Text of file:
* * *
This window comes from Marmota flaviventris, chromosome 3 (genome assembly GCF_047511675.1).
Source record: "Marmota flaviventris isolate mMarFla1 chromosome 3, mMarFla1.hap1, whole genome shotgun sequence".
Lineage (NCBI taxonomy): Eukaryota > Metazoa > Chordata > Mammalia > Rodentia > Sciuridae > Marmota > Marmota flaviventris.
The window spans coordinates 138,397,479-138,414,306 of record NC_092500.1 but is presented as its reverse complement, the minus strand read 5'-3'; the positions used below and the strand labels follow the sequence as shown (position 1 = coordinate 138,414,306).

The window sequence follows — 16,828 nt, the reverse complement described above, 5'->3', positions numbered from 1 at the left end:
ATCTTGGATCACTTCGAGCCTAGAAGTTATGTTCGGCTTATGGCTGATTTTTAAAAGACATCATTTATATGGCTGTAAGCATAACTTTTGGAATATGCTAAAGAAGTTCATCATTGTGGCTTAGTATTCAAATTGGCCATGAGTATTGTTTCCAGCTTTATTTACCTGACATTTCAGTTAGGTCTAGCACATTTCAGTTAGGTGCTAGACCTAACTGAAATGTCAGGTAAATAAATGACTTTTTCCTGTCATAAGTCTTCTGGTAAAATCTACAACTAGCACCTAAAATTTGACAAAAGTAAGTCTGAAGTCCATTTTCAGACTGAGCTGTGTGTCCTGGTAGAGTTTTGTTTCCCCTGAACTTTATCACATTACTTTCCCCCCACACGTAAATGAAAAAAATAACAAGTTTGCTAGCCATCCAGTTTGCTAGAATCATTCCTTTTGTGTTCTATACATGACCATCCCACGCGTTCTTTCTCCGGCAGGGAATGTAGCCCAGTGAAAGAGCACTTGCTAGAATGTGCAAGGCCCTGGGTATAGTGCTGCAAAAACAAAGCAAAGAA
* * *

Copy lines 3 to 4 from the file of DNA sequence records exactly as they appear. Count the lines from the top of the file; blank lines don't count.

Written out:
Lineage (NCBI taxonomy): Eukaryota > Metazoa > Chordata > Mammalia > Rodentia > Sciuridae > Marmota > Marmota flaviventris.
The window spans coordinates 138,397,479-138,414,306 of record NC_092500.1 but is presented as its reverse complement, the minus strand read 5'-3'; the positions used below and the strand labels follow the sequence as shown (position 1 = coordinate 138,414,306).